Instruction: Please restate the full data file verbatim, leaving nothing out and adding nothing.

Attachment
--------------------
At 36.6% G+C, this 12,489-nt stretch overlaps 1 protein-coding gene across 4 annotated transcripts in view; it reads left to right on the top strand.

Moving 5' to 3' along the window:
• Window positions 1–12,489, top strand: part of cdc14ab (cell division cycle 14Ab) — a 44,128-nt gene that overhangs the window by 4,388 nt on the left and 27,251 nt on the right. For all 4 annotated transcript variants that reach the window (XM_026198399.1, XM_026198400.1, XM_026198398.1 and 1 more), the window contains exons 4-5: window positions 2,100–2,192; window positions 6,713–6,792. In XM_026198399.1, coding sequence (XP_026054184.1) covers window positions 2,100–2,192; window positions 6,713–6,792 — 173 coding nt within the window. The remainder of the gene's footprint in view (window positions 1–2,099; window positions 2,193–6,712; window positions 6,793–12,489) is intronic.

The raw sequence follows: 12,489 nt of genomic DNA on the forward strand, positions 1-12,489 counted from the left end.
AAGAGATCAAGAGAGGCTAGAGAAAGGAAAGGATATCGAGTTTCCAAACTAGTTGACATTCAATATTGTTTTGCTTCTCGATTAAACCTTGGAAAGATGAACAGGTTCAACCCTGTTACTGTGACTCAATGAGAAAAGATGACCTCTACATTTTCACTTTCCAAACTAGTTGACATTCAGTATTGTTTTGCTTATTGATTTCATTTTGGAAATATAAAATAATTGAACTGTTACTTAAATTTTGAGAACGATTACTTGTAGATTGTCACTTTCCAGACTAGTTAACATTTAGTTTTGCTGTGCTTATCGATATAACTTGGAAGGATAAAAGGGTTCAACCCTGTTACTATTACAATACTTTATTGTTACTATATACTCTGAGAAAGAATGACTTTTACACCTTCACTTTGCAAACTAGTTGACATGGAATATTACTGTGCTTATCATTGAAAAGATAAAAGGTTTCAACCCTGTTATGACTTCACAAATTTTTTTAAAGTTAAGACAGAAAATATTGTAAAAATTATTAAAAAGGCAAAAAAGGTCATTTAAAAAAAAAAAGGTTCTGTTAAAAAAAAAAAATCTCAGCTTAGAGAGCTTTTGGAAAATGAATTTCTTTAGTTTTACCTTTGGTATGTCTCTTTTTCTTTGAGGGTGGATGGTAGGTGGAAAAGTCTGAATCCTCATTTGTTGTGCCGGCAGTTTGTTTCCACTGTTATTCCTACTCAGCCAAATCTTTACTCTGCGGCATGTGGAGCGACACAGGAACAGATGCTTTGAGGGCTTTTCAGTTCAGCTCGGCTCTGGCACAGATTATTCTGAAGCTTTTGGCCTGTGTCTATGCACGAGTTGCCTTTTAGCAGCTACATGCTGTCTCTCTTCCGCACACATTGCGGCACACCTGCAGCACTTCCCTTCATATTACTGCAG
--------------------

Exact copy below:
At 36.6% G+C, this 12,489-nt stretch overlaps 1 protein-coding gene across 4 annotated transcripts in view; it reads left to right on the top strand.

Moving 5' to 3' along the window:
• Window positions 1–12,489, top strand: part of cdc14ab (cell division cycle 14Ab) — a 44,128-nt gene that overhangs the window by 4,388 nt on the left and 27,251 nt on the right. For all 4 annotated transcript variants that reach the window (XM_026198399.1, XM_026198400.1, XM_026198398.1 and 1 more), the window contains exons 4-5: window positions 2,100–2,192; window positions 6,713–6,792. In XM_026198399.1, coding sequence (XP_026054184.1) covers window positions 2,100–2,192; window positions 6,713–6,792 — 173 coding nt within the window. The remainder of the gene's footprint in view (window positions 1–2,099; window positions 2,193–6,712; window positions 6,793–12,489) is intronic.

The raw sequence follows: 12,489 nt of genomic DNA on the forward strand, positions 1-12,489 counted from the left end.
AAGAGATCAAGAGAGGCTAGAGAAAGGAAAGGATATCGAGTTTCCAAACTAGTTGACATTCAATATTGTTTTGCTTCTCGATTAAACCTTGGAAAGATGAACAGGTTCAACCCTGTTACTGTGACTCAATGAGAAAAGATGACCTCTACATTTTCACTTTCCAAACTAGTTGACATTCAGTATTGTTTTGCTTATTGATTTCATTTTGGAAATATAAAATAATTGAACTGTTACTTAAATTTTGAGAACGATTACTTGTAGATTGTCACTTTCCAGACTAGTTAACATTTAGTTTTGCTGTGCTTATCGATATAACTTGGAAGGATAAAAGGGTTCAACCCTGTTACTATTACAATACTTTATTGTTACTATATACTCTGAGAAAGAATGACTTTTACACCTTCACTTTGCAAACTAGTTGACATGGAATATTACTGTGCTTATCATTGAAAAGATAAAAGGTTTCAACCCTGTTATGACTTCACAAATTTTTTTAAAGTTAAGACAGAAAATATTGTAAAAATTATTAAAAAGGCAAAAAAGGTCATTTAAAAAAAAAAAGGTTCTGTTAAAAAAAAAAAATCTCAGCTTAGAGAGCTTTTGGAAAATGAATTTCTTTAGTTTTACCTTTGGTATGTCTCTTTTTCTTTGAGGGTGGATGGTAGGTGGAAAAGTCTGAATCCTCATTTGTTGTGCCGGCAGTTTGTTTCCACTGTTATTCCTACTCAGCCAAATCTTTACTCTGCGGCATGTGGAGCGACACAGGAACAGATGCTTTGAGGGCTTTTCAGTTCAGCTCGGCTCTGGCACAGATTATTCTGAAGCTTTTGGCCTGTGTCTATGCACGAGTTGCCTTTTAGCAGCTACATGCTGTCTCTCTTCCGCACACATTGCGGCACACCTGCAGCACTTCCCTTCATATTACTGCAG